Best,
LeeRoth
  
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MarinFan
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Re: Beating the Ruy Lopez
Reply #10 - 02/12/07 at 14:49:05
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Hello,

One line I am looking at the moment, is an interesting one in the classical, which was played in a high level correspondence game, forget the names of the players at the moment.

It goes 1.e4 e5 2.nf3 nc6 3. Bb5 Bc5 4. c3 Bb6 5. d4 pxp 6. pxp Nc-e7 preparing c6-d5. Then one critical line is 7.d5 Nf6 8d6 aiming to distrupt black's development.
                The conditions of OTB play are so different not sure if going to be brave enough to try it myself. It turns out it is a favourite, or was of GM Hector. If this turns out to be too mad for me, I  think the Open Ruy is as good a chance as any for a winning try for black.

Bye John S
  
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Ametanoitos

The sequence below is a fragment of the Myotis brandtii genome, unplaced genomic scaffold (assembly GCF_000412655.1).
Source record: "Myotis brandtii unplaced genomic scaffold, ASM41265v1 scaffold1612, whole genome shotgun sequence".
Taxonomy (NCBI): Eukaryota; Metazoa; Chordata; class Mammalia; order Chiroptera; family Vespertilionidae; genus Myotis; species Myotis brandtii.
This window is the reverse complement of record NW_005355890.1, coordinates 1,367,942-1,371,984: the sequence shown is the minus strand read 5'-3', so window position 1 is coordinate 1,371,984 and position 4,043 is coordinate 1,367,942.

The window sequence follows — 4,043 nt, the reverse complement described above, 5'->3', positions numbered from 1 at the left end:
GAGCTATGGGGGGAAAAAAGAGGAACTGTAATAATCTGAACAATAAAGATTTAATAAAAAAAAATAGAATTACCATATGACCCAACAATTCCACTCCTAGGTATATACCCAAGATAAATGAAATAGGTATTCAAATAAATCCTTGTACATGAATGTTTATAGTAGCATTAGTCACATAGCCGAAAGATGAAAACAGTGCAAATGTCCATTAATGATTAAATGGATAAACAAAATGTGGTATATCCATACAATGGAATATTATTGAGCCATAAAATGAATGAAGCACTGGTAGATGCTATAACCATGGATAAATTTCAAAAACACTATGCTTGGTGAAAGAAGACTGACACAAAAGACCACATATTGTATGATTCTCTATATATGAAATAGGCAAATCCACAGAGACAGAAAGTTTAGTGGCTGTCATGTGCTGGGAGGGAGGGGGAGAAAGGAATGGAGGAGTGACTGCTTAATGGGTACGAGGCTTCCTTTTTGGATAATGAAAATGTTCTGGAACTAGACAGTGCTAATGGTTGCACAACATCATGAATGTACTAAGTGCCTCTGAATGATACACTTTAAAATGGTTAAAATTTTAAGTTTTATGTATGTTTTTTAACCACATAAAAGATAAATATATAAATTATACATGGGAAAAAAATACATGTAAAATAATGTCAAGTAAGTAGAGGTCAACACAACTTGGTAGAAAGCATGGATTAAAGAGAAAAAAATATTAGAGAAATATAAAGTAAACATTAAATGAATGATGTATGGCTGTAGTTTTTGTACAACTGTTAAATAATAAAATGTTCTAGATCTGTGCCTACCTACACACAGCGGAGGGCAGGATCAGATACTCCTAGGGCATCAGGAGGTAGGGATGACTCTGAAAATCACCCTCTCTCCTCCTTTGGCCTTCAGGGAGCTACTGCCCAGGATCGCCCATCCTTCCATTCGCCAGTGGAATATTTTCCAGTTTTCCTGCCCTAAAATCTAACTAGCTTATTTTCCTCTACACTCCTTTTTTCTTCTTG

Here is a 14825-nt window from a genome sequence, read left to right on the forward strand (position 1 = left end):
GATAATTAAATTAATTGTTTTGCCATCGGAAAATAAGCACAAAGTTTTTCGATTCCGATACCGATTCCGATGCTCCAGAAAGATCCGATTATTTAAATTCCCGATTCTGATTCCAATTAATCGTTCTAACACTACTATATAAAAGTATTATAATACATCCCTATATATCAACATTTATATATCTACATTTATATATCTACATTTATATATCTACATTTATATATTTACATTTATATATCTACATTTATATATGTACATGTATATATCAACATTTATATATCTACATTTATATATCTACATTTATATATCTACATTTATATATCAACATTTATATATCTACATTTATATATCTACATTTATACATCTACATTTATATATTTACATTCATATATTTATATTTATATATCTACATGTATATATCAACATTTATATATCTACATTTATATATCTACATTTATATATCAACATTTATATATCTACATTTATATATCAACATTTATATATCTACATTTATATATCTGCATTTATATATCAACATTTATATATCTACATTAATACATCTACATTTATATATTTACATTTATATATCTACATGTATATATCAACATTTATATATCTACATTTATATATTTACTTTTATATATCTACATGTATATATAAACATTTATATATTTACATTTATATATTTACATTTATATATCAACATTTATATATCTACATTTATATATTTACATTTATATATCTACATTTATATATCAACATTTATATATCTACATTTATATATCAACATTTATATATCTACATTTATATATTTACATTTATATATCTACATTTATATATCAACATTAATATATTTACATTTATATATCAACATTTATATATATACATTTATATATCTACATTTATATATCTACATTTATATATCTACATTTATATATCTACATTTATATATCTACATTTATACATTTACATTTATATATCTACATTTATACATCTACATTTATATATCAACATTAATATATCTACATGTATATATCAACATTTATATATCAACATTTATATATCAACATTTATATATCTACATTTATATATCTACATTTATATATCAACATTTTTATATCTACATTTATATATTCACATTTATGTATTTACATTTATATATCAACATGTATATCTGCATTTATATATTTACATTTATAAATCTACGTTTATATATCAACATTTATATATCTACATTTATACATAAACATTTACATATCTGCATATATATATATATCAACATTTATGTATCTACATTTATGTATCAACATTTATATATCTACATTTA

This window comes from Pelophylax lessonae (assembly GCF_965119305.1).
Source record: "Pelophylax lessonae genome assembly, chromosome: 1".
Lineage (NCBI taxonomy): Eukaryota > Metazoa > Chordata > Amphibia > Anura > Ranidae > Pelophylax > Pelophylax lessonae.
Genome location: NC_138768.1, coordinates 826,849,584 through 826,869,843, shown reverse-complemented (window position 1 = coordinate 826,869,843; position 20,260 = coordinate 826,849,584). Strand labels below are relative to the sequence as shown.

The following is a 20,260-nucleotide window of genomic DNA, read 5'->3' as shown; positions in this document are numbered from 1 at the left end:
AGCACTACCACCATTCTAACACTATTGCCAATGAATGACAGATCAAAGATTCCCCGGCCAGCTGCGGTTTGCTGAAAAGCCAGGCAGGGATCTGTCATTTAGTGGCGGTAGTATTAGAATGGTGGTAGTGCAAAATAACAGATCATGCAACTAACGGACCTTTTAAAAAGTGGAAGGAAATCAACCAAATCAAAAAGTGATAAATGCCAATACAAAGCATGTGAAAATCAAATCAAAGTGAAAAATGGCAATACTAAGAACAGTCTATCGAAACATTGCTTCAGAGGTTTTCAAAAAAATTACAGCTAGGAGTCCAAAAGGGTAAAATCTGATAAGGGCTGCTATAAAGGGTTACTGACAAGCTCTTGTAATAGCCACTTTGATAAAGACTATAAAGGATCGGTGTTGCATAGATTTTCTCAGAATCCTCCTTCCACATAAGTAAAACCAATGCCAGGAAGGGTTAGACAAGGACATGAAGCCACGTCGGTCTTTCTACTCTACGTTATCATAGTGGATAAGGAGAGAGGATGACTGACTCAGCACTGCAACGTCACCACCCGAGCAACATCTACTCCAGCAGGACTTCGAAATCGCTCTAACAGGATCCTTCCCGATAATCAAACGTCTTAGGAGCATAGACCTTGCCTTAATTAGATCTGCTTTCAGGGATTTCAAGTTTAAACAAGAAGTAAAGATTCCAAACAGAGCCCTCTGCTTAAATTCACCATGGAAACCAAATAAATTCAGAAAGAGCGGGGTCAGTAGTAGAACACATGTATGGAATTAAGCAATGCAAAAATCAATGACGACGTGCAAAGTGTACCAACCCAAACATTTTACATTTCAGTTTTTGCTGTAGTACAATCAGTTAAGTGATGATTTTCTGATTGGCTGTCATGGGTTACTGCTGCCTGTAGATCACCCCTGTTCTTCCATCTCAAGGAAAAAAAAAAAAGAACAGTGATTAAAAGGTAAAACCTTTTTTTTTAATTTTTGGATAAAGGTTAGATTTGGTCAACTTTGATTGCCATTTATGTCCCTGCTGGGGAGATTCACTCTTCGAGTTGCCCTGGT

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Re: Beating the Ruy Lopez
Reply #9 - 01/02/07 at 23:23:16
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Shirov claims that Kotronias' 18.Nxd4 was a mistake and gives 18.Bd5! and white has problems.
  
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LeeRoth
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Re: Beating the Ruy Lopez
Reply #8 - 12/21/06 at 20:02:52
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In CBM 115, Shirov annotates his recent game with Kazimadinov in this line.  Kaz played 16..Be6, which Shirov considers an improvement over 16..Qb6.  The game ended in a draw and Shirov wasn't able to get much.
  
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LeeRoth
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Re: Beating the Ruy Lopez
Reply #7 - 11/28/06 at 15:09:51
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Ametanoitos,

Can you show where?  Marin annotated the game for CBM and he seemed  to think Black was fine throughout.

Also, I suppose Black doesn't need to play 17..Na5, which was a novelty at the time.  Does Shirov discuss the alternatives?

Thanks,
Lee Roth
  
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Re: Beating the Ruy Lopez
Reply #6 - 11/28/06 at 09:54:44
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LeeRoth wrote on 11/26/06 at 16:05:43:
One dynamic line, recommended by Shereshevsky in the Soviet Chess Conveyer, is: